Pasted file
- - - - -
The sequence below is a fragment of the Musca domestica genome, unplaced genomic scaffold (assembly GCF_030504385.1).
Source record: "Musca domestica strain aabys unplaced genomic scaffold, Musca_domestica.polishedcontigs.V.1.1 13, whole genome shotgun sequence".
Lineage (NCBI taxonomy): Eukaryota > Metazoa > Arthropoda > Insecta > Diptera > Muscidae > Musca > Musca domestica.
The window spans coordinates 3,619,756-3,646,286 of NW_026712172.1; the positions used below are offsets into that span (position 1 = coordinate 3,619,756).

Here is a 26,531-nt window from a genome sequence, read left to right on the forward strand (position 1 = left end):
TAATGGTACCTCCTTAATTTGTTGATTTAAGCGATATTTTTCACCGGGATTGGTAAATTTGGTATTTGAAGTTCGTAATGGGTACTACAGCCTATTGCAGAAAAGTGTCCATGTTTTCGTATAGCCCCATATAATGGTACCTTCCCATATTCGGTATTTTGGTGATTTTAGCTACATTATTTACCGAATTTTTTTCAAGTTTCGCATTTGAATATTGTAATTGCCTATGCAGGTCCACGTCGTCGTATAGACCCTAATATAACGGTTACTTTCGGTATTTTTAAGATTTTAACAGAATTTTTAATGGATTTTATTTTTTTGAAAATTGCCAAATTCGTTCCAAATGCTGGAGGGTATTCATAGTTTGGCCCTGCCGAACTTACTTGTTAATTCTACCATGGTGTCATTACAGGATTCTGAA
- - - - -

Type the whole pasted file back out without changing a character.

The sequence below is a fragment of the Musca domestica genome, unplaced genomic scaffold (assembly GCF_030504385.1).
Source record: "Musca domestica strain aabys unplaced genomic scaffold, Musca_domestica.polishedcontigs.V.1.1 13, whole genome shotgun sequence".
Lineage (NCBI taxonomy): Eukaryota > Metazoa > Arthropoda > Insecta > Diptera > Muscidae > Musca > Musca domestica.
The window spans coordinates 3,619,756-3,646,286 of NW_026712172.1; the positions used below are offsets into that span (position 1 = coordinate 3,619,756).

Here is a 26,531-nt window from a genome sequence, read left to right on the forward strand (position 1 = left end):
TAATGGTACCTCCTTAATTTGTTGATTTAAGCGATATTTTTCACCGGGATTGGTAAATTTGGTATTTGAAGTTCGTAATGGGTACTACAGCCTATTGCAGAAAAGTGTCCATGTTTTCGTATAGCCCCATATAATGGTACCTTCCCATATTCGGTATTTTGGTGATTTTAGCTACATTATTTACCGAATTTTTTTCAAGTTTCGCATTTGAATATTGTAATTGCCTATGCAGGTCCACGTCGTCGTATAGACCCTAATATAACGGTTACTTTCGGTATTTTTAAGATTTTAACAGAATTTTTAATGGATTTTATTTTTTTGAAAATTGCCAAATTCGTTCCAAATGCTGGAGGGTATTCATAGTTTGGCCCTGCCGAACTTACTTGTTAATTCTACCATGGTGTCATTACAGGATTCTGAA